I have a water box on the sump in my system that drops water into my tank when the water level goes down. (SEE FIG.1) This box needs to be filled only once a week, but I believe it is one of the reasons my system remains so stable.
I am also committed to - when something works why change it? It took me a long time to come up with the right additives that would work for my system and believe me I lost a few things along the way trying!
I am very adamant about starting with smaller animals and giving them room to grow and establish themselves. Out of all the species in my system maybe ten of them truly come from the ocean itself. It is also important for you to decide what it is you want to accomplish with your reef aquarium. LeRoy and I have had a quarrel or two about adding too many fish and which ones to add.
Soft corals grows much faster than the small polyp stony corals so placement and space is really important.
After my first year of learning and growing with this aquarium LeRoy gifted me with my second aquarium for this valentines day.
It was time to weed my garden and to give all the animals some extra life. So we started my cutting tank. All the corals put in this tank came from small tiny animals that grew into incredible creatures just in one year. The first cutting of an animal was difficult to do but, to my surprise not only has the baby tripled in size so has the mother it came from.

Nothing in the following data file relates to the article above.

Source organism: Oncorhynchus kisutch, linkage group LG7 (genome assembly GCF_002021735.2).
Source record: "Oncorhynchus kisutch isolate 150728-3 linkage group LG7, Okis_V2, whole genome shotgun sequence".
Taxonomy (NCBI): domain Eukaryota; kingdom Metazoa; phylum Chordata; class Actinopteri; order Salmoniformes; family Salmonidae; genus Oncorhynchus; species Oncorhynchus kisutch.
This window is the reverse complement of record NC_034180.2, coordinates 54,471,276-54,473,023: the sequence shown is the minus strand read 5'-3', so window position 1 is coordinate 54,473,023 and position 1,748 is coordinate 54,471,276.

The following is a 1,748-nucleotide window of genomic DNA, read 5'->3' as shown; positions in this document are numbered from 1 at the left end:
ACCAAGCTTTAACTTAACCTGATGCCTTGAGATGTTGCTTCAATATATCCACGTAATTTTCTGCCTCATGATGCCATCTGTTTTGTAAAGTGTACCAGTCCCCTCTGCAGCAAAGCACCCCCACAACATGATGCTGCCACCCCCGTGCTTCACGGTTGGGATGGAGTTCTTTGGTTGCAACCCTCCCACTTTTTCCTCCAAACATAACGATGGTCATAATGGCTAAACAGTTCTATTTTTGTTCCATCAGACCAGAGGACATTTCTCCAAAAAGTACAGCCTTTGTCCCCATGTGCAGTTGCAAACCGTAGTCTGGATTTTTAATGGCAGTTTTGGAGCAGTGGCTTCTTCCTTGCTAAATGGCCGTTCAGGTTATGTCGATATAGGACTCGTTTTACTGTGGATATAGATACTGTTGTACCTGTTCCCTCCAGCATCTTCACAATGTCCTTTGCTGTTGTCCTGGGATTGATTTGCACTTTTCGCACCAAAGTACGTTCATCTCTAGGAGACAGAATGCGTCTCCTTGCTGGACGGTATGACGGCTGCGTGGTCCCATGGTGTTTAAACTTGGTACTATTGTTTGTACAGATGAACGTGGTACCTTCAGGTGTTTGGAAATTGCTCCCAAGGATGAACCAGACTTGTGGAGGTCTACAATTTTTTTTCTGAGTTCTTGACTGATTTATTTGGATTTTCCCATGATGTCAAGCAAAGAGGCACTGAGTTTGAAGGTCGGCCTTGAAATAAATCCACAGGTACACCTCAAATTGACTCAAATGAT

I had one really bad experience on the propagating side, which I feel is important to share so that perhaps you will not have to encounter this. I was cutting my large colony of red Mexican Palythoas underwater in my tank, removing the polyp down to the stem and then gluing them to the plug and putting the cutting in my new tank. The next day I came into my office the the beautiful 4" peach colored giant calm was dead and had slimed up my whole tank. The only thing I can blame this on is the toxins that came from my Palythoa when cutting inside my aquarium.
When propagating Palythoas, I think one should remove the animal and rock from the aquarium, propagate it, dip it in salt water then place it back in your system where you want it.
THIS IS THE 55 CUTTING TANK
WITH THE PLASTIC RACKS
After the first month of having my second aquarium I made 143 plug cuttings, which had anywhere from 2-3 different animals on each plug. We decided to sell the plugs for $20.00 each. In the second month we had already sold over $1,500.00 (yes you guessed it LeRoy looked at me and said "now we have enough to buy you another aquarium").
The most amazing thing to me was that when I made all these cuttings I found I had a second layer of animals that were being covered up by some of the bigger creatures. It is truly important to trim, prune and cut back these animals.
Even after cutting and glue attachment I have seen the polyps expand the same day. Sometimes it is smart to heal some of the animals by placing them in slower current or less light and then to gradually move them up. Again the best way to tell what is needed is by paying attention to the looks of the animal itself.
I really hope this article is helpful and perhaps encourages more people to try to grow a more diverse group of corals. I would love to share more of this experience and to go in more detail with those who have specific questions. Just send your questions on to GARF and I will answer them as soon as possible.
Dry powders added to fresh water
Liquids added to sump
Liquids added to sump